I grew up on a steady diet of the Redwall series. I checked out every book from the library and savored every feast scene and battle. And like most fans of fantasy fiction, my first taste of it came from tales of King Arthur and his knights. So when Paper Lantern Lit approached me with the project for Mice of the Round Table, I knew this was the perfect fit for me.  

What are some of the advantages and disadvantages of retelling a story?

My favorite thing about writing an Arthurian retelling is that I can bake in references and literary Easter eggs that will hopefully pay off when the reader continues to explore the legends in their own right. On the flip side, I have to ensure that my story arc follows the trajectory that everyone expects—for the most part at least, I like to throw in some surprises. 😉

How much research did you do?

My research was twofold. I did a lot of digging into Arthurian legends themselves. But I quickly found that the versions we have come to know as canon have also been modified and tweaked through the ages. Different authors left in their own details and flourishes which I found fascinating.

I also refreshed myself on a lot of “rodent-as-hero” stories like Poppy, The Mouse and the Motorcycle, and other classic tales. One of my biggest challenges was to correctly scale mice in a world built by humans.

What are some details you included to evoke the time period?

I tried to place the story in a timeless and familiar fairytale setting. That meant excising any words or terminology that sounded too modern and paying attention to the descriptions food and clothing to make sure they felt grounded within historical reason.

Why do you write middle grade?

The books that truly turned me into an insatiable reader for life were read when I was 8-12 years old. I wanted to write for this age because I could incorporate a sense of innocent wonder and adventure but at the same time introduce more complex themes.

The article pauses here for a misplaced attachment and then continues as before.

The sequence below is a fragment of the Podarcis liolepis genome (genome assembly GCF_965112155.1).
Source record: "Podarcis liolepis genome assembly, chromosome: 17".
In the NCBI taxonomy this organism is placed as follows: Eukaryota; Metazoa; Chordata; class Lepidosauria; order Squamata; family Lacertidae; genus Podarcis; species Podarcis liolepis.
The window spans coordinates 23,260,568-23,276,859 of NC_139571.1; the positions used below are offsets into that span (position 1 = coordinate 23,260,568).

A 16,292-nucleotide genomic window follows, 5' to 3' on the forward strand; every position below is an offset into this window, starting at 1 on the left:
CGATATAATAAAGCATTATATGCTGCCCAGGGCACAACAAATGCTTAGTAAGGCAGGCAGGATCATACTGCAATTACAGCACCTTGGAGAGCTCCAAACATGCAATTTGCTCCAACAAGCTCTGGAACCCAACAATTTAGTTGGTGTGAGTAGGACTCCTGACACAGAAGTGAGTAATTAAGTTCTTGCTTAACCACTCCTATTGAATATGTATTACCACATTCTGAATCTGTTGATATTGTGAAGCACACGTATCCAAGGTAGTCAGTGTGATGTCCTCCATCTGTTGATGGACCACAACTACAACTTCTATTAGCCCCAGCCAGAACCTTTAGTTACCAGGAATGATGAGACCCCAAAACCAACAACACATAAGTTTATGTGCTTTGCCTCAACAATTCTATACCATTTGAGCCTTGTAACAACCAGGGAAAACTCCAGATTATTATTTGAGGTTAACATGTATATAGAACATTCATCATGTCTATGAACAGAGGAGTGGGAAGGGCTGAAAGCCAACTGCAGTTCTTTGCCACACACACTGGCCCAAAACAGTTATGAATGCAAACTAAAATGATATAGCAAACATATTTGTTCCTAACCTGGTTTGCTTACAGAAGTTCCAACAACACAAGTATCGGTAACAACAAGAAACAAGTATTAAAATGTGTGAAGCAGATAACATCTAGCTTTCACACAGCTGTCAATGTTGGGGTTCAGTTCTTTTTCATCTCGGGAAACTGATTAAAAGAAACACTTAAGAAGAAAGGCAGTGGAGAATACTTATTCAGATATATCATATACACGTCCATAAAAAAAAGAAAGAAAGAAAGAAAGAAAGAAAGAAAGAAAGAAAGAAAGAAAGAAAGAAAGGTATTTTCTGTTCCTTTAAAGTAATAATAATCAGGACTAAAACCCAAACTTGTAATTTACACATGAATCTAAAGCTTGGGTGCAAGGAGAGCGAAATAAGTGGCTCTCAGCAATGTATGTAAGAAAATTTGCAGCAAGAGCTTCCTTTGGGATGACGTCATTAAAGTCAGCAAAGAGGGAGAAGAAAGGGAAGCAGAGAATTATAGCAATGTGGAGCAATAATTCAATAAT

What was your favorite book when you were a kid? 

Ozma of Oz by Frank L. Baum

How about a favorite middle grade that you’ve discovered as an adult?

I read the Tale of Despereaux for a college class and have been craving soup ever since.

What is your favorite piece of writing advice?

Write like you’re running out of time, adapted from the Hamilton musical. To keep myself focused on the goal of finishing a manuscript, I cultivate this sense of urgency in the back of mine: No one can tell your stories but yourself, and you owe it to your stories to see them to realization.   

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JULIE LEUNG was raised in the sleepy suburbs of Atlanta, Georgia, though it may be more accurate to say she grew up in Oz and came of age in Middle-earth.

By day, she is a senior marketing manager for Random House’s sci-fi/fantasy imprint, Del Rey Books. She is also the mother of FictionToFashion.com, where she interprets her favorite books into outfits.

In her free time, she enjoys furtively sniffing books at used bookstores and winning at obscure board games. Her favorite mode of transportation is the library.

You may accost her in the following formatsTwitterInstagram, and Goodreads.

Katharine Manning has a soft spot in her heart for mouse stories, dating back to third grade when she first read about Ralph and his motorcycle. She writes middle grade stories about brave girls, friendship, and occasionally, magic. She blogs here and at The Mixed-Up Files, and is thrilled to be a 2016 Cybils judge for poetry and novels in verse. You can see her middle grade book recommendations at Kid Book List, and can also find her at www.katharinemanning.com and on Twitter and Instagram

Spotlight Interview with Karin Lefranc

Alright, Karin, the grocery stores are filled with Halloween treats and decorations and it’s also your book’s birthday!

Happy Birthday, I WANT TO EAT YOUR BOOKS!

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Look at that cover! He’s the only zombie I’ve seen that I want to hug.

If you too are drooling over this book, check it out here and here or here. But, these spotlight interviews are to get to know you better, Karin. Our readers can take a look at your bio to find out about you, sure, but I’d like to know more.